A general overview of events leading to the very significant Canadian material contribution to World War II and the Cold War
By Rolfe Monteith
In any attempt to record the development of Canada’s industrial base even in the relatively narrow perspective of Naval requirements, it is crucial to reflect on Canada history as a nation. Historical fact can only be truly relevant if related to the past.
PART 1 Factors affecting the creation of a Naval Service for Canada.
When New France fell to the British in 1763 the settled population already had a firmly entrenched military tradition in the form of militias and this was clearly tested during the two incursions by the United States during the War of 1812. An additional irritant during the 1800s was frequent raids across the US border by ant-British Irish republicans – the Fenians. However no permanent naval institutions arose as a consequence – there was total reliance on the Royal Navy even in the Great Lakes region. Throughout the century the Admiralty was firmly set against local Navies within the Empire.
At the time of confederation in 1867 Canada had become a major maritime trading nation with the fourth largest merchant marine. By the late 1870s, it was estimated that there were some 90,000 seafarers in the Dominion. Lumber was a significant trading commodity and this provided the basis for a thriving shipbuilding industry. But by the late 18880s as sail gave way to steam propulsion and iron/steel replaced wood for hulls, shipbuilding fell into decline. This coincided with Canada’s national economic focus turning to internal development particularly railways.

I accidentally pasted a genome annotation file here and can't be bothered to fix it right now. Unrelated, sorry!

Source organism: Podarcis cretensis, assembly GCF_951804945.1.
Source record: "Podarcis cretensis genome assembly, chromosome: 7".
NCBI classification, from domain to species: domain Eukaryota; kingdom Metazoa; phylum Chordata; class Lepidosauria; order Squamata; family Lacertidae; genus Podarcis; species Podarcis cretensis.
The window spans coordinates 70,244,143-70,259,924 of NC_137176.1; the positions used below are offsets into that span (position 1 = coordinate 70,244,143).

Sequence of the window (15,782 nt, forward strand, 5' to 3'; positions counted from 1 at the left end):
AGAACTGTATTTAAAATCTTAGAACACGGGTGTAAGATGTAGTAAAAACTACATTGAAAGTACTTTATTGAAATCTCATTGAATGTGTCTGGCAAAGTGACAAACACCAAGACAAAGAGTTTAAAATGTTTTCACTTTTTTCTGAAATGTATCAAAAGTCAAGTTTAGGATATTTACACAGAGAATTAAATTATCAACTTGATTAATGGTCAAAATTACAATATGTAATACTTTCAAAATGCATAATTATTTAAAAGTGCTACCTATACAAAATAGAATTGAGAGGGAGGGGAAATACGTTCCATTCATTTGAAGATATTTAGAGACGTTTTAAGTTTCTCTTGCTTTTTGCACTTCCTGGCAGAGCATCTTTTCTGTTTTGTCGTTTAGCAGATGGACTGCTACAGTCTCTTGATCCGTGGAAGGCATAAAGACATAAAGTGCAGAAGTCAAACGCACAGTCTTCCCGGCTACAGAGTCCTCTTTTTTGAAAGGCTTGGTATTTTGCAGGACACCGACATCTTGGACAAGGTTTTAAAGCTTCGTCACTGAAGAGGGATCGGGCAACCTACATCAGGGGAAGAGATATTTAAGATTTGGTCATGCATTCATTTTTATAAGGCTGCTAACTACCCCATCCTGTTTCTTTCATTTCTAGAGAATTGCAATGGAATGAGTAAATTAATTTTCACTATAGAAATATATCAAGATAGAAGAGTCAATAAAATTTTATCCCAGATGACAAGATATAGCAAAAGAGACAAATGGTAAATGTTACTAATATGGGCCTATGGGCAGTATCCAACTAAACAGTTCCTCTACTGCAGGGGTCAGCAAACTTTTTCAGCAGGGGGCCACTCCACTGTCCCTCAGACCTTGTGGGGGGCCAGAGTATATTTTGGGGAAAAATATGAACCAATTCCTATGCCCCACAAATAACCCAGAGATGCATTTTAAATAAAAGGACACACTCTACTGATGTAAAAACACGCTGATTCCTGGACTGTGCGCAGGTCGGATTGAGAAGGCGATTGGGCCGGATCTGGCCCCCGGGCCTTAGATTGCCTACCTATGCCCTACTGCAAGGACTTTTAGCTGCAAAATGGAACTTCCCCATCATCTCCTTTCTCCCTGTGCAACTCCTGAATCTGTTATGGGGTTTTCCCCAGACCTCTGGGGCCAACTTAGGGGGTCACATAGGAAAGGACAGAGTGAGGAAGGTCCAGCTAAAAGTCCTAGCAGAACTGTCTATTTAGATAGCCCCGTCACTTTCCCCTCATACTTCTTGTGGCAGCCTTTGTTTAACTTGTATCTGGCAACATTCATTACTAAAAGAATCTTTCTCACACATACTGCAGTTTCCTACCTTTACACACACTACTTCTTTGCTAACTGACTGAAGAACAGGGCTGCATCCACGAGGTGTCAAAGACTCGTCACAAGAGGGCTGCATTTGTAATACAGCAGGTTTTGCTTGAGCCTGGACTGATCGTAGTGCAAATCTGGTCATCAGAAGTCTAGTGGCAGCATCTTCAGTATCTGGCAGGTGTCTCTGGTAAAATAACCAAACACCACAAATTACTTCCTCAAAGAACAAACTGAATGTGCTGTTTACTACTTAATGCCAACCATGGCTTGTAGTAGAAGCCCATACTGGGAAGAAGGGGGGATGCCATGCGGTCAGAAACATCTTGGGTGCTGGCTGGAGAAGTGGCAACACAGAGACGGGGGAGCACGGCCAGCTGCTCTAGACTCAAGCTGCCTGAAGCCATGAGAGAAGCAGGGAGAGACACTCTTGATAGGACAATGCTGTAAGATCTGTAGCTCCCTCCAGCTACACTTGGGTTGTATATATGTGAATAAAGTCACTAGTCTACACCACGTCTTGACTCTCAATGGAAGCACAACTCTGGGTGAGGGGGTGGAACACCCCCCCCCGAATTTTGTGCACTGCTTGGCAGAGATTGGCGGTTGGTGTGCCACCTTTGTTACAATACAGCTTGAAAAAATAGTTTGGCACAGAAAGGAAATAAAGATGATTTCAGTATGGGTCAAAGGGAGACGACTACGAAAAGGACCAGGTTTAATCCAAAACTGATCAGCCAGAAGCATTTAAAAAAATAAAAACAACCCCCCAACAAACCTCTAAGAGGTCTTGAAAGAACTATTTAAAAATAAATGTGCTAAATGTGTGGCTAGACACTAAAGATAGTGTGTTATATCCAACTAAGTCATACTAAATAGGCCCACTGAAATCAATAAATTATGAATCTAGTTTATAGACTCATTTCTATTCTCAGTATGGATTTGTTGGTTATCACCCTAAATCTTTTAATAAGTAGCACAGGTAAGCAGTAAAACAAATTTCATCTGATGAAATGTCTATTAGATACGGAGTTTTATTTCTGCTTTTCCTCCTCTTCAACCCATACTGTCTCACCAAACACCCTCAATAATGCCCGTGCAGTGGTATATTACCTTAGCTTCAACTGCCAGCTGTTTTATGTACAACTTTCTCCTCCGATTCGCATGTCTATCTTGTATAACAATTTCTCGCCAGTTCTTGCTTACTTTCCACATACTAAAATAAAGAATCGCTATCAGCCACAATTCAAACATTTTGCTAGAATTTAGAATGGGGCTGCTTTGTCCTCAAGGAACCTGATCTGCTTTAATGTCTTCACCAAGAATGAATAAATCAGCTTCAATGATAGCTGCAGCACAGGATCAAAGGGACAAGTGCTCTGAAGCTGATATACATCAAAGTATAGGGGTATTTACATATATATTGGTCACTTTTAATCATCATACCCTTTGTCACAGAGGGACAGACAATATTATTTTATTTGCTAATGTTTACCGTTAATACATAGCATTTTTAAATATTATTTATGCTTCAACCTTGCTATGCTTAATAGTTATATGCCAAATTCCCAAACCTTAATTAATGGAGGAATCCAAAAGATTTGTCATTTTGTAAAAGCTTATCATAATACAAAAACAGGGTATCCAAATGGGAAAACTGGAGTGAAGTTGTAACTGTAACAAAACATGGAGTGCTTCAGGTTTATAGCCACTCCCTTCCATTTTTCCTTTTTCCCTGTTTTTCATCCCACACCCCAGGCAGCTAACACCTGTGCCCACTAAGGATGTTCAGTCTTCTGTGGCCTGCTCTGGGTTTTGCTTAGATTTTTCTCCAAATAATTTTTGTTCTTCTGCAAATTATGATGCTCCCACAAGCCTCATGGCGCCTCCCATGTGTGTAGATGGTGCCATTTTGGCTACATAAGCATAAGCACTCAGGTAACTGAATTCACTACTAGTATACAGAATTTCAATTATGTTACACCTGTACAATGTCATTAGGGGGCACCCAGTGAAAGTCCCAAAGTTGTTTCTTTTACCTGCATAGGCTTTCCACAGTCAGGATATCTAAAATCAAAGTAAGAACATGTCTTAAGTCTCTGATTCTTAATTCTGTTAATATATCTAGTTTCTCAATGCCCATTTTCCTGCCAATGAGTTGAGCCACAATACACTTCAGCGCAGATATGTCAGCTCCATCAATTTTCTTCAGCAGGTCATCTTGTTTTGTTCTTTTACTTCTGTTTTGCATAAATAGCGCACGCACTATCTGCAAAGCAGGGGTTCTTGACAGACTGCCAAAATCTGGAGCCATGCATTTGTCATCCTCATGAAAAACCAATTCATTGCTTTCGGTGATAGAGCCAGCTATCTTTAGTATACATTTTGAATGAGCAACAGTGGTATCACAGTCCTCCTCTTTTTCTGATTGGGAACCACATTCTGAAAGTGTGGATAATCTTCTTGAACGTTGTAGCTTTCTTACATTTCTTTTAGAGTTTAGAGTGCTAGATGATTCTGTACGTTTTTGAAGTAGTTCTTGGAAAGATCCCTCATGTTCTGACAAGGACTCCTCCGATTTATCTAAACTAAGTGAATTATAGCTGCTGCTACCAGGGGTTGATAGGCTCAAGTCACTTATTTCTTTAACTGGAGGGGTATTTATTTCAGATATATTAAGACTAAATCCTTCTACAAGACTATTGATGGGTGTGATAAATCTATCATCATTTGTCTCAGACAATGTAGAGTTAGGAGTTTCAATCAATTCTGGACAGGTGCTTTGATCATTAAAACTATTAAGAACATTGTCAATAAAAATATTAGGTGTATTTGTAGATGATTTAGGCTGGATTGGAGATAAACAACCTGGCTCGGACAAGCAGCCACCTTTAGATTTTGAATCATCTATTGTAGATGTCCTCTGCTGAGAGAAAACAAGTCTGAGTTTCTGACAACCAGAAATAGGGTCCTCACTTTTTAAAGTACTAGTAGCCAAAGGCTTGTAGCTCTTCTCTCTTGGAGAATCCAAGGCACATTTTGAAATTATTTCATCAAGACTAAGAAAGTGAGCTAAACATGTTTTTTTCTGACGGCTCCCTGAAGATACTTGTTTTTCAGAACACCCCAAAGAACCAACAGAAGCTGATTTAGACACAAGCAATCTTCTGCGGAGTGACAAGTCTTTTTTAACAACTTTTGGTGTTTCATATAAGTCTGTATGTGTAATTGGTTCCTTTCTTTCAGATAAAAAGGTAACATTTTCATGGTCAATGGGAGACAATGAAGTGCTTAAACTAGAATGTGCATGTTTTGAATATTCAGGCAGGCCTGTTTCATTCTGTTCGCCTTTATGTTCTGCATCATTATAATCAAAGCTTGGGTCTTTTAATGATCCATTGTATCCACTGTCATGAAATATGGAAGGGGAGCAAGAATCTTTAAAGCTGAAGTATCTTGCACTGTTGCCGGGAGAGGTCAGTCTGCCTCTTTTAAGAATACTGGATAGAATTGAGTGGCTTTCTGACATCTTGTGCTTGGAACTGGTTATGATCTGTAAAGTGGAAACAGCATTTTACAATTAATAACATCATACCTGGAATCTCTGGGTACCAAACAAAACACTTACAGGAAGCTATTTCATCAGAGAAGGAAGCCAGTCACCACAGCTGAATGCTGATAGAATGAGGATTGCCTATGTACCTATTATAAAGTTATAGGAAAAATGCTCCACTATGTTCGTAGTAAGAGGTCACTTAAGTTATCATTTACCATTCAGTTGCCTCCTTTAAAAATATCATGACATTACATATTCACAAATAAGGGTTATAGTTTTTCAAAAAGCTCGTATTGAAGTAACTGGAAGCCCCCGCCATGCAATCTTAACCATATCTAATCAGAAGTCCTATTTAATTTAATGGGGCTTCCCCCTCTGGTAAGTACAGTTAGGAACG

Continuing friction with the US over fishing rights continued to be a cause for concern in both Ottawa and London. The British were unwilling to be drawn into a confrontation with the US and this reality gave rise to a continuing debate within the Dominion as to how best to protect Canadian maritime interests. In 1870 the new Canadian Government acquired and armed six schooners to create a Maritime Police Force. Although one might assume that this could be the essential basis for a national naval force, it was not to be – the Force was disbanded in 1871.
However, when it became clear that Britain was reluctant to respond to US poaching, the Fisheries Protection Service (FPS) was established in the mid 1880s and formed the kernel from which the Canadian Navy would eventually spring. On the broader Naval front it was recognized that there was a need for protection in Canadian waters and in 1881 an aged RN corvette HMS Charybdis was despatched to St John, New Brunswick the home of Canada’s largest ocean going merchant fleet and the then seat of Canadian maritime power. One must remember that well into the 1880s Canada remained one of the great shipbuilding and ship owning countries in the world.
By the late 1890s the balance of Naval power worldwide had changed profoundly. The Royal Navy was struggling to maintain superiority over the Franco Russian Alliance. Germany, Japan and the US were developing ocean going battle fleets. Britain needed the Empire – but the Empire was divided on how best to address the evolving Naval threat.